And so it is here. I doubt that these hasty scribblings will persuade, or even dissuade, anyone now; so, like much else over the past few weeks and months, consider it, if you will, a futile gesture or even an attempt at self-therapy. Today will be nerve-wracking; tonight will probably be worse still. We all remember the night of the last general election; having been out for dinner and somehow shielded myself from the results, I arrived at a party, to find instead a wake. The selfish, the bigoted, the merely provincial (nothing to do with where one lives: everything to do with a state of mind) triumphed then; ever since, we have suffered a wholesale assault upon what remains of the social fabric of this country, to make that of Margaret Thatcher, even that of the dread ‘Coalition’, seem almost social democratic in its qualities of reconciliation. This, however, is far more important still.
That vilest of selfishness has been on display again, not just from the outright xenophobes and racists, but from so-called socialists (people such as John Mann and, more sadly, Dennis Skinner) who, in their neo-Stalinist fantasy of ‘socialism in one country’, have shown how little they care for internationalism, and also of course from David Cameron’s unforgivable pursuit of ‘special status’. We do not want a ‘special status’; we hold no truck with philistine exceptionalism; we are European and that is all we want: no more, no less. There are good reasons, unanswerable reasons, to oppose what the European Union has become. They come almost entirely from the Left. The despicable treatment of Greece would have made anyone reconsider; yet, in that case, let us listen to Yanis Varoufakis, who considers it crucial for reform of the organisation that has treated us country so brutally that we participate. By ‘we’ I mean both this country and the Left. No one would deny the EU’s neo-liberalism; for us, however, it has long been almost the only brake we have upon still worse neo-liberalism at Westminster. The Social Chapter has long been almost the only protection – however weak – for British workers against the ever-increasing rightward drift of government (both Conservative and New Labour).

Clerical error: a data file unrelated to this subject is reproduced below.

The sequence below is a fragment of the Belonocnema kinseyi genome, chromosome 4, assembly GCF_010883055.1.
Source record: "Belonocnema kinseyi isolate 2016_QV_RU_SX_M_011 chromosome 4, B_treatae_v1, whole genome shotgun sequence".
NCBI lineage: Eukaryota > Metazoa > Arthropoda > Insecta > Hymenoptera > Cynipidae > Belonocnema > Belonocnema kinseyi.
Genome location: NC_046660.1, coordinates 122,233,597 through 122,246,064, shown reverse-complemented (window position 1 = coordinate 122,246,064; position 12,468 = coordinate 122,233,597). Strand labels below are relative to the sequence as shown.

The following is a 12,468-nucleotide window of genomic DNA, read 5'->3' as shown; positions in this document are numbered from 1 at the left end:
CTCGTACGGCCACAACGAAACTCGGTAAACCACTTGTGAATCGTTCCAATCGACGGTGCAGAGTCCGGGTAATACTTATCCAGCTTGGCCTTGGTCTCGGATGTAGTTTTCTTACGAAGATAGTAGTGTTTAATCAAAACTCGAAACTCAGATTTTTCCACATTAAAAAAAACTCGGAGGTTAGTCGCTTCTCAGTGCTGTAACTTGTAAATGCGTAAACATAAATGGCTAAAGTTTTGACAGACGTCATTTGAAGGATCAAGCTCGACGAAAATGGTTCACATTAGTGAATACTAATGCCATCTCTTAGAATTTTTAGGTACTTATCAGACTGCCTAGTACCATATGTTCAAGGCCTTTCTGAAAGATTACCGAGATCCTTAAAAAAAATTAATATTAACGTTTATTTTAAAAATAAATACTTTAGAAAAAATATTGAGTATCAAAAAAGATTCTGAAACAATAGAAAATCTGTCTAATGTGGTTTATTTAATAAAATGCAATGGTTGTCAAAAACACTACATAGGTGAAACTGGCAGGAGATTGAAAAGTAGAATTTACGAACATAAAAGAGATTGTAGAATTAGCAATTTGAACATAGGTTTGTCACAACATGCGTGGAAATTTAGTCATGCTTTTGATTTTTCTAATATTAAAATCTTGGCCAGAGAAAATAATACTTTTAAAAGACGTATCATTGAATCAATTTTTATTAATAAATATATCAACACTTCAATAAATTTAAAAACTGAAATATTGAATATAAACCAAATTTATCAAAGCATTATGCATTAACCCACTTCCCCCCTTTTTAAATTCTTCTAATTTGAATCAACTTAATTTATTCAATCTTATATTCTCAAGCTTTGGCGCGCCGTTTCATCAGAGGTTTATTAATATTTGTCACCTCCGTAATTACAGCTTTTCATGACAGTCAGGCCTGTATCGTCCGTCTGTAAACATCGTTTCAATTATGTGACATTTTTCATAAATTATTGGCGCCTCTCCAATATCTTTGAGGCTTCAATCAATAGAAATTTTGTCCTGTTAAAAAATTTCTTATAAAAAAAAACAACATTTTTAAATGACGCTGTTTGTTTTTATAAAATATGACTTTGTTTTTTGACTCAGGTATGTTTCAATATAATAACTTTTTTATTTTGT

It was a grave mistake – born, of course, of NATO’s (the real enemy’s) attempts to weaken the EU, the UK as ever acting as US lapdog – to allow most of the Eastern European countries in so soon. That may yet prove fatal, but we must do what we can, not only to resist the outright fascism now prevailing in Poland and Hungary, not only to help the many good, civilised people within those countries (suffering still more quickly from the deadly embrace of neo-liberalism than we are), but also to rescue Europe from US imperialism, and to look towards an order that might one day also involve Russia. Russia, lest we forget, is European too; the antagonisms whipped up, not least by the EU as it stands, need to be dealt with – and it is difficult to see who can do that other than a reformed EU. NATO – the government will allow us no plebiscite on that membership – has persistently divided Europe; we need something to bring Europe and indeed the world together. As for the absurdity of wishing to be bound by the EU’s rules without having even the slightest say in making them: that is preposterous even by the standards of Michael ‘if you know something, you’re a Nazi’ Gove.
Yet above all, however naïve this might sound, however naïve this might be, the question is: do we wish to return to the 1950s, or rather 1930s, do we wish to start acting in a vaguely twenty-first-century fashion? Do we wish to banish war from Europe, by continuing to suppress nationalism, by continuing to cooperate, by continuing to build a common foreign policy (something that would, for instance, prevent the UK from ever again engaging in a murderous adventure such as Blair’s invasion of Iraq)? Do we wish to break down borders, to put a stop to this country’s embarrassing self-exclusion from the Schengen accords, to participate in a Europe in which travelling, whether in the shorter or longer term, from London to Paris is no greater a step than from Berlin to Munich, or indeed from Florence to Vienna? Do we value people because of who they are, what they do, what they might do in the event of our cooperation, or do we spit on them on account of their nationality, their gender, their sexual orientation, the colour of their skin? (Let us not forget that the Tory Right, let alone UKIP, wishes to do away with the ‘red tape’ that protects citizens against discrimination.) Do we welcome those who wish to make this country their home, who enrich our lives with their labour, their enthusiasm, their culture, or do we follow the lead of Gove, Mann, Nigel Farage, Frank Field, Boris Johnson, Paul Dacre, and the organs of Rupert Murdoch, in blaming ‘immigrants’ for our ills? Do we hold our ground against neo-liberalism, against the vicious far-Right press, or do we offer our final, abject capitulation? Do we want to be able to look our European friends in the eye? Or do we want to be the country that brought a deeply flawed project, which nevertheless offers our only realistic hope for something better, crashing to the ground?
Now, off to vote...